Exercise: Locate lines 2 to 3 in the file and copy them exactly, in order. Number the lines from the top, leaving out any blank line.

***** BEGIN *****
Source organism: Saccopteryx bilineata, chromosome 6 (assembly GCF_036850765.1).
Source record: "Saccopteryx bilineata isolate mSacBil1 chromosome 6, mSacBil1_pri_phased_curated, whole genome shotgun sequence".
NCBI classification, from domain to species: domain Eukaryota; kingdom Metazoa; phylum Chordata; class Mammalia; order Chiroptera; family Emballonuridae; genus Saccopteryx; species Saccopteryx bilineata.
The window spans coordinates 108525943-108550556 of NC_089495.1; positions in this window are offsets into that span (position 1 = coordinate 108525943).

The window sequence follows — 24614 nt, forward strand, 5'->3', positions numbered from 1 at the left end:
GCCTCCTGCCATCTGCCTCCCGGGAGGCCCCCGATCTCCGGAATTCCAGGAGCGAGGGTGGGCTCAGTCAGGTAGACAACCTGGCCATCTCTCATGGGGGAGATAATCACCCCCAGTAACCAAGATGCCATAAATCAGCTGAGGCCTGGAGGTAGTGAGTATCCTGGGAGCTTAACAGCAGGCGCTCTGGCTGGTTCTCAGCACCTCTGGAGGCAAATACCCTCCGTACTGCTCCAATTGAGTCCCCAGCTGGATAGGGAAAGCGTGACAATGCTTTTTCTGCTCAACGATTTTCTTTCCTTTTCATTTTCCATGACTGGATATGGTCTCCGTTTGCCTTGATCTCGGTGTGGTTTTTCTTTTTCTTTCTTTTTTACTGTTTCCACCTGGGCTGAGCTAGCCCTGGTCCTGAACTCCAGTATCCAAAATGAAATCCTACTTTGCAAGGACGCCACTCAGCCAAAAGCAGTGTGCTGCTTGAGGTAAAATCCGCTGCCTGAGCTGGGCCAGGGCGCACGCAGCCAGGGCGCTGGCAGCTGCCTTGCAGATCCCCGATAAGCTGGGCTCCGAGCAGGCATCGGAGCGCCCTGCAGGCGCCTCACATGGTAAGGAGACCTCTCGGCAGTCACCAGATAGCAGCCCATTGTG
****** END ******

Source record: "Saccopteryx bilineata isolate mSacBil1 chromosome 6, mSacBil1_pri_phased_curated, whole genome shotgun sequence".
NCBI classification, from domain to species: domain Eukaryota; kingdom Metazoa; phylum Chordata; class Mammalia; order Chiroptera; family Emballonuridae; genus Saccopteryx; species Saccopteryx bilineata.